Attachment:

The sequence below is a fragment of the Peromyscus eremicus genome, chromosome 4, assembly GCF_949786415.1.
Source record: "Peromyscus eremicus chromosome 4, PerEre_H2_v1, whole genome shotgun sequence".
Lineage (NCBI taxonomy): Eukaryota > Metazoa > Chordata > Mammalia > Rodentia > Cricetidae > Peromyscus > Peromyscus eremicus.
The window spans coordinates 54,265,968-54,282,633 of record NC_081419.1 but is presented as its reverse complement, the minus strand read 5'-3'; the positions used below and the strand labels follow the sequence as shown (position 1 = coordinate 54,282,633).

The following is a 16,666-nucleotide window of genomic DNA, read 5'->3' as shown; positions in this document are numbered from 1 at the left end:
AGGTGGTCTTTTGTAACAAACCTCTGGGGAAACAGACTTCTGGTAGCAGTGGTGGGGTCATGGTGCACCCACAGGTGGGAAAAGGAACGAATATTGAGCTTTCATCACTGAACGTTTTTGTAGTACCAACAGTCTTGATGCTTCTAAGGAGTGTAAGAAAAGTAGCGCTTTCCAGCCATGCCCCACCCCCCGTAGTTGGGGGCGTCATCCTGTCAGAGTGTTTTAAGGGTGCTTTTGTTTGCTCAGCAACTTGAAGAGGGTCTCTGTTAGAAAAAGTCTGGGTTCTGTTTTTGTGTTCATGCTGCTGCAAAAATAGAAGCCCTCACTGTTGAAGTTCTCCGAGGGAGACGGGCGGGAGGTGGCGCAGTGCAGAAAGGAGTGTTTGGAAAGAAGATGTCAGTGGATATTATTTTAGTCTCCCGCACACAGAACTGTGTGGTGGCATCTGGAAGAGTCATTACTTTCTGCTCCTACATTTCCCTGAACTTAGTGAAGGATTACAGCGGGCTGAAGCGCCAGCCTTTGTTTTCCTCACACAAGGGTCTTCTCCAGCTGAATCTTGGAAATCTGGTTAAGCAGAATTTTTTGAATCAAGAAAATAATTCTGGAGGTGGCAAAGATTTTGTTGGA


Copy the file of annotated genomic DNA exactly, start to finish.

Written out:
The sequence below is a fragment of the Peromyscus eremicus genome, chromosome 4, assembly GCF_949786415.1.
Source record: "Peromyscus eremicus chromosome 4, PerEre_H2_v1, whole genome shotgun sequence".
Lineage (NCBI taxonomy): Eukaryota > Metazoa > Chordata > Mammalia > Rodentia > Cricetidae > Peromyscus > Peromyscus eremicus.
The window spans coordinates 54,265,968-54,282,633 of record NC_081419.1 but is presented as its reverse complement, the minus strand read 5'-3'; the positions used below and the strand labels follow the sequence as shown (position 1 = coordinate 54,282,633).

The following is a 16,666-nucleotide window of genomic DNA, read 5'->3' as shown; positions in this document are numbered from 1 at the left end:
AGGTGGTCTTTTGTAACAAACCTCTGGGGAAACAGACTTCTGGTAGCAGTGGTGGGGTCATGGTGCACCCACAGGTGGGAAAAGGAACGAATATTGAGCTTTCATCACTGAACGTTTTTGTAGTACCAACAGTCTTGATGCTTCTAAGGAGTGTAAGAAAAGTAGCGCTTTCCAGCCATGCCCCACCCCCCGTAGTTGGGGGCGTCATCCTGTCAGAGTGTTTTAAGGGTGCTTTTGTTTGCTCAGCAACTTGAAGAGGGTCTCTGTTAGAAAAAGTCTGGGTTCTGTTTTTGTGTTCATGCTGCTGCAAAAATAGAAGCCCTCACTGTTGAAGTTCTCCGAGGGAGACGGGCGGGAGGTGGCGCAGTGCAGAAAGGAGTGTTTGGAAAGAAGATGTCAGTGGATATTATTTTAGTCTCCCGCACACAGAACTGTGTGGTGGCATCTGGAAGAGTCATTACTTTCTGCTCCTACATTTCCCTGAACTTAGTGAAGGATTACAGCGGGCTGAAGCGCCAGCCTTTGTTTTCCTCACACAAGGGTCTTCTCCAGCTGAATCTTGGAAATCTGGTTAAGCAGAATTTTTTGAATCAAGAAAATAATTCTGGAGGTGGCAAAGATTTTGTTGGA